The speaker will therefore suggest alternative, often paradoxical, strategies. For example, with Édouard, the “bumper technique”: start an intervention with “I know that I am going to disappoint you, but…”, to defuse the feared reproaches. This is the second phase of the intervention, known as the “disturbance”. Finally, the work ends with an “adjustment” of the strategy according to the results of the experiment.

At her eighth session, Magali believes that “there are issues that I have managed to disentangle, it is no longer mixed up at all as it could have been a few months ago”. And the following session – the last – she draws this balance sheet: “I think it is much better. Situations deflated on their own and I thought back to what you had told me: it made sense”. The practitioner offers her client an evaluation questionnaire. On a scale of 0 to 10, for Magali, the problem is solved up to 8. Magali's coaching will have lasted nine sessions over a year.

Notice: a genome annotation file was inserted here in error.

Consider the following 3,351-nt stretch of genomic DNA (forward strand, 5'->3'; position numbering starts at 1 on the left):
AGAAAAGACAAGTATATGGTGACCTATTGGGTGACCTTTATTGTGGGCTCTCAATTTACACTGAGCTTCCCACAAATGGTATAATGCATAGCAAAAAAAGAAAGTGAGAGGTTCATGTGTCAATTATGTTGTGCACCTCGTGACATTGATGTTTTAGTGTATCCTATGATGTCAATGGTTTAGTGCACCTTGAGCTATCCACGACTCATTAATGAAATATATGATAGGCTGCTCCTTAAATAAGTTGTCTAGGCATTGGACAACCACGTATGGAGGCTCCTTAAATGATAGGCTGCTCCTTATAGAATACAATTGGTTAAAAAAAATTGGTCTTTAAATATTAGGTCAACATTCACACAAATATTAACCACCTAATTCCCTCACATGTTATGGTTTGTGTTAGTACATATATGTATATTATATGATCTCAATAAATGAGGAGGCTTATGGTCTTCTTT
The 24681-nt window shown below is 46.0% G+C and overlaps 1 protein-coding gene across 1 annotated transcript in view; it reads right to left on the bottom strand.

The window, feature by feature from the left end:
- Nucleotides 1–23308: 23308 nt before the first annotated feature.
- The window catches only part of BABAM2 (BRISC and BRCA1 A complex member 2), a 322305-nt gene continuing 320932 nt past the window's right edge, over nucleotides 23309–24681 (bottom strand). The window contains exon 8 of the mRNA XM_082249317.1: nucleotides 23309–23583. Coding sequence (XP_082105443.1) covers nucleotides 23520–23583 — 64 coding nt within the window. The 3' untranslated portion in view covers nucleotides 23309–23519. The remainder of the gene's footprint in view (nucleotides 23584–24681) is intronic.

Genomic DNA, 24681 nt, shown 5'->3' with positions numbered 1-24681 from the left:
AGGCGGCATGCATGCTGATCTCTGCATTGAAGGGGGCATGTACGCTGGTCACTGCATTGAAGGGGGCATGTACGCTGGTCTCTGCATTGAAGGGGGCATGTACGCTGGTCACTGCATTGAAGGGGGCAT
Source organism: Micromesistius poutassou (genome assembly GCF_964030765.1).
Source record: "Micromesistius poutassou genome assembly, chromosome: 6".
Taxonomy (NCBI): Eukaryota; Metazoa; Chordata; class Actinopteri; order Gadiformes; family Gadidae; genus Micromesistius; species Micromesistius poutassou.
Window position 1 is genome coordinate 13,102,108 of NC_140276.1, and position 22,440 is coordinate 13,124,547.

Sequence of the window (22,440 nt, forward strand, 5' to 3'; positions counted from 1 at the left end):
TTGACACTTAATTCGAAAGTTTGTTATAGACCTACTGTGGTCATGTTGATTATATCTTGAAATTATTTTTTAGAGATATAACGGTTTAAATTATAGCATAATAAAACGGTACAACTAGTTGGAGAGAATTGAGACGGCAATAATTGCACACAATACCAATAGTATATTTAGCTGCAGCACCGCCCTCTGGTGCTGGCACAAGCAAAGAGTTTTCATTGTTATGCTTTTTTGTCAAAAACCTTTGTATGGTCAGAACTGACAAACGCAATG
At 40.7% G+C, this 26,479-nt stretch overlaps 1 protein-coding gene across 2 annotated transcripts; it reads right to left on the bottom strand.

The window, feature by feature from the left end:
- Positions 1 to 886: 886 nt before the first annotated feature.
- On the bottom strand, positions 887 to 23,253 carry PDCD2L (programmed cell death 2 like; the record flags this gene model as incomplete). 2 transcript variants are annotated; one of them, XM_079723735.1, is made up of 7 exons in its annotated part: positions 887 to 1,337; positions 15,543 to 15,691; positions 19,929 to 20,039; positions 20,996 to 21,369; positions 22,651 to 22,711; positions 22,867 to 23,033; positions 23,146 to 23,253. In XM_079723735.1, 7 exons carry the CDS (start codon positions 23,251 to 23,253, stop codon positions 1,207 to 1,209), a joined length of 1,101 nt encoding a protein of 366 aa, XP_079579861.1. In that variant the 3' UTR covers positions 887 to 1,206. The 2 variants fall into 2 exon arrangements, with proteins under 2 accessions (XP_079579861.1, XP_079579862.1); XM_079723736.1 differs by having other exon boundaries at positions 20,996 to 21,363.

" The heart has its reasons… "

Our research , carried out on a population of 357 clients of the SYPRENE/LACT network on practices for therapists and researchers in strategy and systemics, rather shows an average of six sessions over a period of 6 months. With notable efficiency: resolution of the problem or at least tangible improvement in 88% of cases.

The interest for a company seems obvious: an economy of means, time and resources. “Generally, after 6 weeks, we observe a decrease in the crisis”, confirms this HR Talent Developer from a luxury group, interviewed as part of our research. Another professional, HR developer and executive coach for an energy supplier, said he was impressed. “I saw how much in 1 or 2 interventions, people say to themselves “but what was the problem? », they have forgotten its acuteness and its very existence. They moved on so quickly to something else, and that's the essence of a successful action.